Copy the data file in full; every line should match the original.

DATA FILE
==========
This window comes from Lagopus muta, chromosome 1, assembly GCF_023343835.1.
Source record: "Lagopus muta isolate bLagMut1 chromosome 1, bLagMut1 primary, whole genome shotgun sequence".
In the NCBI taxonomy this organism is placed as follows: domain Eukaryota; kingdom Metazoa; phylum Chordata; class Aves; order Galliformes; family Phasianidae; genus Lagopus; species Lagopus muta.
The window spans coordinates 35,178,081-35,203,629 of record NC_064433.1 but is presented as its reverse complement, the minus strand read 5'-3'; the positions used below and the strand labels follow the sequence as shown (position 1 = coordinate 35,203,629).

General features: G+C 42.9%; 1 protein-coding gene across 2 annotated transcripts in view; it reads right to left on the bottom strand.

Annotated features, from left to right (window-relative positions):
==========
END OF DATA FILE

This window comes from Lagopus muta, chromosome 1, assembly GCF_023343835.1.
Source record: "Lagopus muta isolate bLagMut1 chromosome 1, bLagMut1 primary, whole genome shotgun sequence".
In the NCBI taxonomy this organism is placed as follows: domain Eukaryota; kingdom Metazoa; phylum Chordata; class Aves; order Galliformes; family Phasianidae; genus Lagopus; species Lagopus muta.
The window spans coordinates 35,178,081-35,203,629 of record NC_064433.1 but is presented as its reverse complement, the minus strand read 5'-3'; the positions used below and the strand labels follow the sequence as shown (position 1 = coordinate 35,203,629).

General features: G+C 42.9%; 1 protein-coding gene across 2 annotated transcripts in view; it reads right to left on the bottom strand.

Annotated features, from left to right (window-relative positions):